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Possible Sources and Impact of Stress on Decision-Making in Forensic Science

Almazrouei, Mohammed A.; (2022) Possible Sources and Impact of Stress on Decision-Making in Forensic Science. Doctoral thesis (Ph.D), UCL (University College London). Green open access

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Workplace stress has been shown to impact the quality of decision-making made by professionals in multiple domains, including medicine and policing. However, there remains a lack of research addressing the influence that workplace stress may have on the quality of forensic examiners’ decision-making. Forensic experts work in pressurised environments, and they make important decisions that may affect legal outcomes. Hence, it is critical to understand stress and its potential negative or positive impact on forensic experts’ decision-making. This research sought to explore the extent to which the forensic experts experience stress in the workplace, and its potential impact on the decision-making that they make in the forensic science process. The first part of the thesis presents data on the possible sources of stress and pressures, from surveys of practicing forensic examiners (Study 1 and Study 2). The findings suggested that some experts experienced high stress from workplace factors, including implicit pressures from stakeholders that interact with the experts to report certain forensic conclusions over others. Experts varied in their opinion whether stress affected their decision-making. The second part of the thesis explored the possible impact of stress on forensic science decision-making. An online method for testing the impact of stress on participants was developed, and it was found effective in inducing stress in human participants (Study 3). Then, the possible impact of this stressor on a fingerprinting comparison task with both novices and fingerprint experts was explored (Study 4). Findings revealed a complex relationship between stress and expert decision-making. Whilst stress improved the performance of both novices and experts on fingerprint assessments, stress also caused reduced risk-taking, especially when the fingerprints were difficult. Three underlying themes emerged from this research: the importance of addressing common stress factors, the positive impact of stress on decision-making, and the complexity of evaluating stress and its impact. These themes form the basis of a new model outlining the ‘Stressor-Stress Response in Expert Decision-Making’ which may contribute to the development of stress-optimisation strategies to enhance forensic expert performance.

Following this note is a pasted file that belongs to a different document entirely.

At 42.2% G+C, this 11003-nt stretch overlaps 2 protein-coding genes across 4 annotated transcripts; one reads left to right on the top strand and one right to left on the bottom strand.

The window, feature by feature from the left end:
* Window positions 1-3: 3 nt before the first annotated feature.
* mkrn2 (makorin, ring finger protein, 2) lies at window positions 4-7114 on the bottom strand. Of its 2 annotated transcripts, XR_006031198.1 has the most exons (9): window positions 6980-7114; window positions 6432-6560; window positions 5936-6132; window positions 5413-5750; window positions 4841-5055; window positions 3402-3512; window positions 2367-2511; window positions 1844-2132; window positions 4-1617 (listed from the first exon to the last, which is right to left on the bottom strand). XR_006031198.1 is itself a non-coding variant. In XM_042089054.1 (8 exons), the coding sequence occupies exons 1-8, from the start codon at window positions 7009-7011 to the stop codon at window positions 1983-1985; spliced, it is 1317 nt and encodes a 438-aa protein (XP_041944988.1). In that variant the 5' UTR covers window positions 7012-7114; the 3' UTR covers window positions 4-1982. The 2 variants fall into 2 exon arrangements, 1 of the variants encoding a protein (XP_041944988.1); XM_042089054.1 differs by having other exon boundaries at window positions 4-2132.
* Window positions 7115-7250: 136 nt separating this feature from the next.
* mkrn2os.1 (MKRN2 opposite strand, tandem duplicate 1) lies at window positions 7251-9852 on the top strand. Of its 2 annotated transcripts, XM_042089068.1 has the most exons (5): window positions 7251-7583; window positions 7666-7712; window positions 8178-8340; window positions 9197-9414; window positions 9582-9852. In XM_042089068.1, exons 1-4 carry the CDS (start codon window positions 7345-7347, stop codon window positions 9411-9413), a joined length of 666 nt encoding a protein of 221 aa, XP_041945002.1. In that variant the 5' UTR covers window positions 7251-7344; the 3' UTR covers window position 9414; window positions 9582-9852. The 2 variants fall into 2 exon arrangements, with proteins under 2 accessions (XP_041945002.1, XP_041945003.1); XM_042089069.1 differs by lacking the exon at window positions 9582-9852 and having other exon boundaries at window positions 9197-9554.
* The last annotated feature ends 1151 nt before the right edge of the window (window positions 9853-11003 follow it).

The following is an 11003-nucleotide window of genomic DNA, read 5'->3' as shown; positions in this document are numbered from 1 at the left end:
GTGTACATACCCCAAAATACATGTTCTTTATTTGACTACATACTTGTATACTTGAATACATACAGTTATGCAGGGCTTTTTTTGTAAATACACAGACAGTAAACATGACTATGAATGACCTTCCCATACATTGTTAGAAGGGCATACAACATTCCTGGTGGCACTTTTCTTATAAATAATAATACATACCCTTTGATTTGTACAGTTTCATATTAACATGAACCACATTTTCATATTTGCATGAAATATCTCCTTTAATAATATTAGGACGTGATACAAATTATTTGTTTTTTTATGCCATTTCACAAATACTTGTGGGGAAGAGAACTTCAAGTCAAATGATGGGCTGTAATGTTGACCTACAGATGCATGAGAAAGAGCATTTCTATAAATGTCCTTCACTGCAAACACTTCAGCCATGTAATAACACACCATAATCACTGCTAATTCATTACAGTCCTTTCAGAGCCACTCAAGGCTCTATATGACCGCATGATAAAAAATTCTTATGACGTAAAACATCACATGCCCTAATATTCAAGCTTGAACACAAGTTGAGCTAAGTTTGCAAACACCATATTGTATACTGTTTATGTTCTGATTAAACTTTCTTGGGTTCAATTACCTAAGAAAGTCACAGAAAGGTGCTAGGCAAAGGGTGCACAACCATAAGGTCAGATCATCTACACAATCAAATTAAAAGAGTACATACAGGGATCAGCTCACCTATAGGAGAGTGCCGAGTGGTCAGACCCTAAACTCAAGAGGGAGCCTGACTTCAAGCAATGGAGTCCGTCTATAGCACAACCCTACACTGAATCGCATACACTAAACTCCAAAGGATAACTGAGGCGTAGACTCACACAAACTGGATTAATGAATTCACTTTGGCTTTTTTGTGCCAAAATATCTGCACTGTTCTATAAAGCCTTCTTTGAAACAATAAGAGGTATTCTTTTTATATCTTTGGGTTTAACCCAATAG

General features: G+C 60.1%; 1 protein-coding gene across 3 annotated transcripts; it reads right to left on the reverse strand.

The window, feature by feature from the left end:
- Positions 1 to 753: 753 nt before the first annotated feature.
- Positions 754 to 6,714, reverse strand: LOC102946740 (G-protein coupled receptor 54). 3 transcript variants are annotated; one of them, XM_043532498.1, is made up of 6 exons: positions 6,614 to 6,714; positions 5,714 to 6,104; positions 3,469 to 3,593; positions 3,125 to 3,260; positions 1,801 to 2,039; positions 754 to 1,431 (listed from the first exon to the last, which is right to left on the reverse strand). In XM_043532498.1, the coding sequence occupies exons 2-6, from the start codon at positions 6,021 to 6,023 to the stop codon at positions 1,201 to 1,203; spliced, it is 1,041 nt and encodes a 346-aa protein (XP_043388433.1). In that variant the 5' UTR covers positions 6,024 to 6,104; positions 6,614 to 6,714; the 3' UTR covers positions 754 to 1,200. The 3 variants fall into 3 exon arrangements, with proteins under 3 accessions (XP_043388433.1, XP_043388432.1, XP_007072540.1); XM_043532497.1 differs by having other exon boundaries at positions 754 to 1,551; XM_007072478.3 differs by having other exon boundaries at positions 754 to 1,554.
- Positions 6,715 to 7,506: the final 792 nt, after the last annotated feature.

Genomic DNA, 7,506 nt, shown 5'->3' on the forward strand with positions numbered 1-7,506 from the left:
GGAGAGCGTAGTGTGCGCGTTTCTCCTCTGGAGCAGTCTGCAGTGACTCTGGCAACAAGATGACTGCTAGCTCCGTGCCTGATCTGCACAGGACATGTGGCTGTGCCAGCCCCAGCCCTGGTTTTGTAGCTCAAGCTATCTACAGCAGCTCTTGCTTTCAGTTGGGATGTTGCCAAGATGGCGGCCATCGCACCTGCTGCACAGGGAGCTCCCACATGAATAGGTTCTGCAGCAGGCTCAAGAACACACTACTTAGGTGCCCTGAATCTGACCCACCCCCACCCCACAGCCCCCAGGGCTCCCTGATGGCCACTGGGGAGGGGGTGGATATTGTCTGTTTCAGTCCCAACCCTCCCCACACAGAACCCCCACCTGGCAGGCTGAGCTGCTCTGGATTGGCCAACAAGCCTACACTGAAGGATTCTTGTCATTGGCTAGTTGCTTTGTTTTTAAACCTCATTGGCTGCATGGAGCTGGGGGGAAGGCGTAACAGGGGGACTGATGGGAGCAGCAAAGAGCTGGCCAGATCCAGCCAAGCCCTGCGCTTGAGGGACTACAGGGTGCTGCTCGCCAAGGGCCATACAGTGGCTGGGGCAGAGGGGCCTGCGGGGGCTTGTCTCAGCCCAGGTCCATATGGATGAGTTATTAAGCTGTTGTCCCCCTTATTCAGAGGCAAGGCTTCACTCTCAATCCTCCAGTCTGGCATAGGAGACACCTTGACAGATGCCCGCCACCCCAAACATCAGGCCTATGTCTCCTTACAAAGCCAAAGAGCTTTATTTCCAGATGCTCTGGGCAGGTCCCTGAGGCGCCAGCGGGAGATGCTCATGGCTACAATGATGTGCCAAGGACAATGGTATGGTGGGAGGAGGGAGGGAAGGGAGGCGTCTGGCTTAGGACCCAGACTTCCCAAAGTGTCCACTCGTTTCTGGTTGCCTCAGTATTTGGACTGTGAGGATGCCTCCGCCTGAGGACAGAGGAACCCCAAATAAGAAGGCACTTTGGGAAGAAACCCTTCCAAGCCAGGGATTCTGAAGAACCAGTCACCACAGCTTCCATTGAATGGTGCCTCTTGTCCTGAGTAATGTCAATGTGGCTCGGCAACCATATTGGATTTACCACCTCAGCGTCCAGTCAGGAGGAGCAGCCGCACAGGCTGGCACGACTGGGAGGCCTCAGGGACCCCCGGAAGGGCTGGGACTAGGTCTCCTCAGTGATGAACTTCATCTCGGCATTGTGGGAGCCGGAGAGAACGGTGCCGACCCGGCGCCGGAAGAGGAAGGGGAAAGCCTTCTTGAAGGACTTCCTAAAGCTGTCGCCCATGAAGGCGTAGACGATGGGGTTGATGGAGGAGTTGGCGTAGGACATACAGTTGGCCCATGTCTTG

Type: Thesis (Doctoral)
Qualification: Ph.D
Title: Possible Sources and Impact of Stress on Decision-Making in Forensic Science
Open access status: An open access version is available from UCL Discovery
Language: English
Additional information: Copyright © The Author 2021. Original content in this thesis is licensed under the terms of the Creative Commons Attribution-NonCommercial 4.0 International (CC BY-NC 4.0) Licence (https://creativecommons.org/licenses/by-nc/4.0/). Any third-party copyright material present remains the property of its respective owner(s) and is licensed under its existing terms. Access may
UCL classification: UCL
UCL > Provost and Vice Provost Offices > UCL BEAMS
UCL > Provost and Vice Provost Offices > UCL BEAMS > Faculty of Engineering Science
UCL > Provost and Vice Provost Offices > UCL BEAMS > Faculty of Engineering Science > Dept of Security and Crime Science
URI: https://discovery.ucl.ac.uk/id/eprint/10162064
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